The completion of APX hours is not required to begin testing. But aspiring architects must hold one of the three acceptable professional degrees (B.Arch, M.Arch, D.Arch) before their first exam.
The ARE (Architect Registration Exam) is a set of exams that test candidate architects on the basic knowledge, skills and abilities required to successfully provide architectural services. In November of 2016, NCARB released ARE 5.0 which will phase out the previous version 4.0. This version will have six exams corresponding to the six APX apprenticeship categories. Here are the exams and there durations.
Practice Management Exam: 80 Questions - 3 hours and 30 minutes
Project Management Exam: 95 questions - 4 hours
Programming and Analysis Exam: 95 questions - 4 hours
Project Planning and Design Exam: 120 questions - 5 hours
Project Development and Documentation Exam: 120 questions - 5 hours
Construction and Evaluation: 95 questions - 4 hours
NCARB changes the testing format around every ten years to insure exams reflect current developments in the architectural profession. ARE 5.0 exams will cost $210 and will escalate to $235 in 2018 when version 4.0 is completely phased out. There is no specific order the exams must be completed in. But a popular strategy is to test according to the apprenticeship hours you are gaining through working.
A few housekeeping notes about ARE testing. If a test is failed, one can re-test after 60 days. However, you can only take the same test three times in one year. There is also a Rolling Clock rule which states that upon passing an exam you have five years to pass the rest of them. If you don’t you will lose credit for that exam and will have to re-test all over again. Lastly, there are a few study guides to help examinees prepare. The two most common study guides are published byBallast and Kaplan.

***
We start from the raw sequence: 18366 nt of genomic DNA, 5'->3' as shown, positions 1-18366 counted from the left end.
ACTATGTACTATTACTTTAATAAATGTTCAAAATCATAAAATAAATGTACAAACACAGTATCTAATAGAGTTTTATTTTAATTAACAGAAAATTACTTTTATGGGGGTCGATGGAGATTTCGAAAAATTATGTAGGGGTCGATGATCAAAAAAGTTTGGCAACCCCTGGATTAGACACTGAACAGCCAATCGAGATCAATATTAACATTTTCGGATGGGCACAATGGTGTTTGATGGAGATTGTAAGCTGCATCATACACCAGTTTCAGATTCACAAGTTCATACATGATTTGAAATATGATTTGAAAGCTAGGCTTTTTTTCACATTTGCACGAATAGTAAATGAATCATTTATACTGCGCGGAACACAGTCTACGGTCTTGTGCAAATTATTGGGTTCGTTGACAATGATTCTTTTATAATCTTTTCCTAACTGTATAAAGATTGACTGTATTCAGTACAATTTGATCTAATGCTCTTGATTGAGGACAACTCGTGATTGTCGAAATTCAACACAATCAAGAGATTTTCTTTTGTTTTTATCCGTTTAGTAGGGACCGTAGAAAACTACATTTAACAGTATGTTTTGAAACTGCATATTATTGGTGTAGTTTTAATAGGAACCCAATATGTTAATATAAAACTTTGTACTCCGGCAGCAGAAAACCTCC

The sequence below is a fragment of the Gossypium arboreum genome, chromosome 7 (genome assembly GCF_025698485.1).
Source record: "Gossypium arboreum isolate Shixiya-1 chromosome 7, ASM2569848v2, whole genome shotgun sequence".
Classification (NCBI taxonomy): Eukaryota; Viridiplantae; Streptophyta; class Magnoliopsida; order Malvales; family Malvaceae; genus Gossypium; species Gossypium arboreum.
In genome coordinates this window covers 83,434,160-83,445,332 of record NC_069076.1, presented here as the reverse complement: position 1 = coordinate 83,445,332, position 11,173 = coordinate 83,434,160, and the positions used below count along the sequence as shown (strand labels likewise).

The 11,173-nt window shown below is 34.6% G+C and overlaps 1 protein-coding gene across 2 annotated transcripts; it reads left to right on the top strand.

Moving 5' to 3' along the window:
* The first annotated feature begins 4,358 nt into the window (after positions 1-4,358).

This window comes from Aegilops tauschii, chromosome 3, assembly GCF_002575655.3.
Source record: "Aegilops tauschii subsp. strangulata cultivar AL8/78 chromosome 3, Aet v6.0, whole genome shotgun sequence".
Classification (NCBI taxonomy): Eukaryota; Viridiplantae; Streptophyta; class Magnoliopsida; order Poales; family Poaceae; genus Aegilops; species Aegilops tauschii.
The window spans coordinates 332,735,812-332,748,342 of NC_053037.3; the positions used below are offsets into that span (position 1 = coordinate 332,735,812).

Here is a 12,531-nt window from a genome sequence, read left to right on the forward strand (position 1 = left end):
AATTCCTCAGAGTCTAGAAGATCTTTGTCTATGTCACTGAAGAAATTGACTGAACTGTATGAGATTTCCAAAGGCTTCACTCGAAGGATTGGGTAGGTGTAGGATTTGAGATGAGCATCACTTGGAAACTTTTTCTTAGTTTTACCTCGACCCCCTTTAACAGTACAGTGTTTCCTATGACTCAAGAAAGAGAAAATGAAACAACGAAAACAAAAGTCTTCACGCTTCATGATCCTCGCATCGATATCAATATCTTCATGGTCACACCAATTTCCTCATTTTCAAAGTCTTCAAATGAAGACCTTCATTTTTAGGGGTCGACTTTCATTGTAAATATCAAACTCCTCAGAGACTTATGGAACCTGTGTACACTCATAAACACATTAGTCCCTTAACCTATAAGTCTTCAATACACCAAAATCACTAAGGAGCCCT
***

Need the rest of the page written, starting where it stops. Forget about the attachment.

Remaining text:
Once all three phases are complete, one will legally be able to call themselves an architect.
"Don't be fooled/[this] game is Mental"
For those thinking about pursuing architecture as a career, I urge you first to ask yourself, “Why?” It may not be what you think. For most it won’t be. For me it wasn’t. Whatever your answer is, I pray it touches you at the core of your soul. The answer to this simple question will need to have enough substance to motivate you through some very trying and frustrating times. This profession is not forthe faint of heart. I mean that with sincerity, not to discourage but to be honest and transparent. Being an architect is tremendously rewarding. I can’t think of anything else I’d rather be doing. The process it takes to become an architect is an arduous one. Architecture school in particular requires a certain mental resolve. At the core of any architectural education is the infamous studio course; a series of 6-7 credit, 5-6 hour long classes where students apply theory to a design problem. It will test your emotions. You might experience succesive all-nighters. You will face blunt and vulgar criticism from professors and peers. You will need tough skin. You will struggle with ideas. You will fail. Failure is good though. Get used to it. You might cry. You will need to control your feelings. It will demand a certain level of sacrifice of self, family, and friends and it will be up to you to manage that. Does this all sound loathsome and unwelcoming. Well it is. Like I said before, architecture isn’t for everyone. This 25 minute documentary, “Archiculture”, gives a good summary of what architecture students endure on the regular. And it’s pretty entertaining.
Most architects would say all the stress and struggle was worth it. Afterall, architects are responsible for the successful execution and beauty of the built world. We have the ability to shape lifestyles. We should endure rigorous vetting. I remember asking myself the “Why?” question for the first time right after my worst project presentation ever. After some slices of college cafeteria pizza, a few rounds of Rock Band, some serious thought, and some sleep I answered myself. Why? Because I love it. To those future architects, you will too.